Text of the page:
I sit in how nature mirrors humanity.  Collecting leaves from the ground like the answers to my questions.  I see how we must remember we are capable of such a living: of knowing our resilience in time of hardship and noting our desire to be alive and honor life in the face of the heat of our culture’s fires and harsh conditions.  I know with all my heart, we must learn to beautifully and naturally change the colors of leaves, as the aspens do, and to let them fall as the seasons call for them to for they will offer growth for the seasons to come.  And most of all, I pray that we may learn from the Aspens that truly and wholly, we are all connected and deeply related to each other. And may all this enhance our humanity’s life on this planet.

Experience nature as mirror in holding hard questions in your life, learn how to move with the cycles of nature and human nature, know your resilience and feel into your community with Oaks Counsel’s programs and nature-based offerings.


23 Countries, 200 Rites of Passage Guides, Thousands of Woodland Trees in Southern Germany: One Unforgettable Experience

23 Countries, 200 Rites of Passage Guides, Thousands of woodland trees in Southern Germany: One Unforgettable Experience by Michelle Katz

It has been hard for me to truly articulate what happened at the 7th International Gathering of Rites of Passage Guides.  I am still sitting with it, reflecting and integrating it.  And yet, it feels important to somehow articulate what I can about it, in living into the traditional and practice of storytelling.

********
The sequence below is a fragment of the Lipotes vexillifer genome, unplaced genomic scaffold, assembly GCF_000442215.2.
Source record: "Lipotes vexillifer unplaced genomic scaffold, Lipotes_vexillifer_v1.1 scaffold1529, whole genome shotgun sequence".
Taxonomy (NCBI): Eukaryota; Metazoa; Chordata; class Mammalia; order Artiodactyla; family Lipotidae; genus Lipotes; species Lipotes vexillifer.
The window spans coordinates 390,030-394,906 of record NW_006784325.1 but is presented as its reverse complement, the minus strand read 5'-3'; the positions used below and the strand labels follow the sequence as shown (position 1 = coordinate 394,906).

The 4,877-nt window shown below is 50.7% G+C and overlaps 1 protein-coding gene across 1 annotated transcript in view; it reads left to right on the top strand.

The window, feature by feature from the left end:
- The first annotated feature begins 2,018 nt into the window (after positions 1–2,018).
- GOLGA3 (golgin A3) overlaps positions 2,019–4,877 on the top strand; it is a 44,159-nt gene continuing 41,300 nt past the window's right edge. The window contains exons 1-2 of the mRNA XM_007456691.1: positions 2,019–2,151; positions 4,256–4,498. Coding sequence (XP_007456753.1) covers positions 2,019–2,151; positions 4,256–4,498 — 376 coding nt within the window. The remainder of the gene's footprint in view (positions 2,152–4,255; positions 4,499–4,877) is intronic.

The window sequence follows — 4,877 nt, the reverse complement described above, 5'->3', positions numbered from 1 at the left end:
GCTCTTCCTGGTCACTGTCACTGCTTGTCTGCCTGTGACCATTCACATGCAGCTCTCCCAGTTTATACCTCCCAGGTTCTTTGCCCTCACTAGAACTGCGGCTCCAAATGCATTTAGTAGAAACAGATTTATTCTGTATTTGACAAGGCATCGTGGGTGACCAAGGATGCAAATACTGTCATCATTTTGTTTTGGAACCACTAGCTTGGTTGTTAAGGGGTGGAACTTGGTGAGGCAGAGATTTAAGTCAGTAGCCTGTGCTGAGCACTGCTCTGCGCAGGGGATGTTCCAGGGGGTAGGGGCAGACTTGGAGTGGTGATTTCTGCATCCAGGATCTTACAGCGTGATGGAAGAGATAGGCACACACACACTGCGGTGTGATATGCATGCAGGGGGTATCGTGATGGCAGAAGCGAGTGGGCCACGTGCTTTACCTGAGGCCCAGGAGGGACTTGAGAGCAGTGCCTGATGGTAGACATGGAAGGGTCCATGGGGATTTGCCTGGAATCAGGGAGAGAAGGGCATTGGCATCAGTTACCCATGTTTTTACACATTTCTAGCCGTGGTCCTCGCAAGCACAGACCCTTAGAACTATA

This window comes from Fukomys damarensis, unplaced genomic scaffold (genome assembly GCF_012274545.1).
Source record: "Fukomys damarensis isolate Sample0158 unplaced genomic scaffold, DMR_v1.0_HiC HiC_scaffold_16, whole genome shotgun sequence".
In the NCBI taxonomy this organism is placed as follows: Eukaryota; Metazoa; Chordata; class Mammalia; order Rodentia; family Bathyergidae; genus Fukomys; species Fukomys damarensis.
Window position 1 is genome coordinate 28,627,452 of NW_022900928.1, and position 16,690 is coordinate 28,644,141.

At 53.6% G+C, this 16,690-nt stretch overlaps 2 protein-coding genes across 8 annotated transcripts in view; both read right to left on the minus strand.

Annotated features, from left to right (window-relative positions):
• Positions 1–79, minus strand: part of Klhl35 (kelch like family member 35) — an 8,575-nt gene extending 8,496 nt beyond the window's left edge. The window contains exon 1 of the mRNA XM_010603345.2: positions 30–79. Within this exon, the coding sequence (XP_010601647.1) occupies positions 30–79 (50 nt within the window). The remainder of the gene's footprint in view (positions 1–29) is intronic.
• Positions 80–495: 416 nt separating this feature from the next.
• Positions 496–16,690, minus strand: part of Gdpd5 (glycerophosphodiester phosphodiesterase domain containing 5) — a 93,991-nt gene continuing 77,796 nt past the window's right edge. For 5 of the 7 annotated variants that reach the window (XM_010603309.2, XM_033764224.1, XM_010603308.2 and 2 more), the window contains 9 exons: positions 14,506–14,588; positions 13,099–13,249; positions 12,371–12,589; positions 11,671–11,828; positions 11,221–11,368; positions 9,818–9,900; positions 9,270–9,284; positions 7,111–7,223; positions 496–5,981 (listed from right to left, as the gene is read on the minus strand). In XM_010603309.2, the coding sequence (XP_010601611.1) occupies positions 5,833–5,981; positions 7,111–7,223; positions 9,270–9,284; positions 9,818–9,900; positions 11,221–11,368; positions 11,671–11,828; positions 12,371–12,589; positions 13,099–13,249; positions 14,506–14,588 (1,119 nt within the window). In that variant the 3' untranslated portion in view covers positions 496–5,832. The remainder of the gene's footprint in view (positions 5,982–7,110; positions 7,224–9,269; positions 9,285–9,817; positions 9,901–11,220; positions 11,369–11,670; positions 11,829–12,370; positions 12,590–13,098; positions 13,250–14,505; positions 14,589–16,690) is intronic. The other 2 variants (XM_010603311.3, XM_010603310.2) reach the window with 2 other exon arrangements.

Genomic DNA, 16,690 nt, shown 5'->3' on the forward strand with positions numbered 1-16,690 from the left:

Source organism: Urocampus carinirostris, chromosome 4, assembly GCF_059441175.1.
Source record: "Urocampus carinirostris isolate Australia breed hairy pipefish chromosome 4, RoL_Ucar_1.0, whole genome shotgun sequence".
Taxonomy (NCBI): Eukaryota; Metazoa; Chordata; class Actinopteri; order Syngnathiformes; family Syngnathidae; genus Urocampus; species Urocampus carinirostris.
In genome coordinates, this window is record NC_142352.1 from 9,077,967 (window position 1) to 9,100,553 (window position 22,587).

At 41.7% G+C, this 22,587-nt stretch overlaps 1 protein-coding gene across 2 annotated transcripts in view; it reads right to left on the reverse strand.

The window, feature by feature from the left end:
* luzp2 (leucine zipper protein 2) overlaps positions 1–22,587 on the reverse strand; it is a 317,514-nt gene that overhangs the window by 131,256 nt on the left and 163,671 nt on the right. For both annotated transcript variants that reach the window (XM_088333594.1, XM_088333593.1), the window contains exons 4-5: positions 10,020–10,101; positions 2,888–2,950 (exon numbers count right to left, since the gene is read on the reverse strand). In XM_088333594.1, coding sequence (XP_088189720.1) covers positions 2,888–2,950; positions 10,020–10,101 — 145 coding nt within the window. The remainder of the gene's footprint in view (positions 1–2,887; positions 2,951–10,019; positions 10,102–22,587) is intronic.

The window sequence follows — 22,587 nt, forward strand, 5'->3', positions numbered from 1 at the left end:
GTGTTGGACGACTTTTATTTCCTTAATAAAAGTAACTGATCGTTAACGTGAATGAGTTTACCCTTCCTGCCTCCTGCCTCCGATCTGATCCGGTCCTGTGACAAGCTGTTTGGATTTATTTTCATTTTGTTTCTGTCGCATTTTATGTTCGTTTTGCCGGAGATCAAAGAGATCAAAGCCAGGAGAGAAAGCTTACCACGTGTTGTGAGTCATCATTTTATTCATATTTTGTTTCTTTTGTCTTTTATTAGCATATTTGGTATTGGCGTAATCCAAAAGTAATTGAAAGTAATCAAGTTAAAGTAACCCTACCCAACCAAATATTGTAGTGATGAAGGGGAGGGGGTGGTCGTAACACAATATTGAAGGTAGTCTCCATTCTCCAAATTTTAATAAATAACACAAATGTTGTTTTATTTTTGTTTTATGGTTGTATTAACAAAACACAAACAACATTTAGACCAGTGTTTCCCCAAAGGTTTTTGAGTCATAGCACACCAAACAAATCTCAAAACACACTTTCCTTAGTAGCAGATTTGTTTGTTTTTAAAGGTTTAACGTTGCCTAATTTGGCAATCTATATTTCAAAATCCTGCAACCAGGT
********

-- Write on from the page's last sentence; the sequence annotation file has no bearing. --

From the high desert of New Mexico, lands of expansive views, monsoons and wildfires, after 30+hours of travel, and into the humid wet woodlands of Southern Germany.  Upon arrival, pitched a tent and shared a meal with friends from familiar lands and began the 10 days participating in a powerful Pilgrimage to Dachau (see previous blog post), and then, 2 days later, the larger group arrived.  200 Rites of Passage guides from 23 different countries.  Representation from Germany, Denmark, South Africa, Spain, UK, US, Israel, Columbia, Chile, Ukraine, Kazakhstan, Czech Republic, China, France, Italy, Netherlands, Switzerland the list goes on.  It was a beautiful collection of people to bared witness to, hugging and laughing and storytelling with no knowledge of the passage of time. 

The week together began with one representative from each country stepping into the council and speaking about their country.  I heard the collective story of struggle and difficulty with political situations, social landscapes and injustice; as well as the shared story of collective caring for nature and the future of humanity.  It was powerful to witness what draws us all together.  It was deep recognition of not being individuals from many different countries, but being the world.

The councils continued.  The collective saw those that identified as Elders step into the center. I witnessed those that have experienced various changes over the time of their lives speak about how they identify with the title of Elder, what they have learned and what they continue to learn. The words they spoke offered a refreshing drink, a gentle reassuring smile and a comfort in knowing that as life continues we all continue to grow. 

The week continued and I found myself, in an honoring of being an introvert, moving my tent beneath an oak tree on the far outskirts of the grounds and wandering the lands of deep damp woods full of pines with the intermittent oaks, all meeting the rain in a soft quiet way.  It was a place of whispering life.  The meeting of the wide and fast flowing glacial water, river Isar, offered a welcomed resonance and pace. I visited often, listening to the calling.

The drums from the South African community echoed across the land every night, as did the feet that danced in sync with the heartbeat heard by human hands and breathing earth.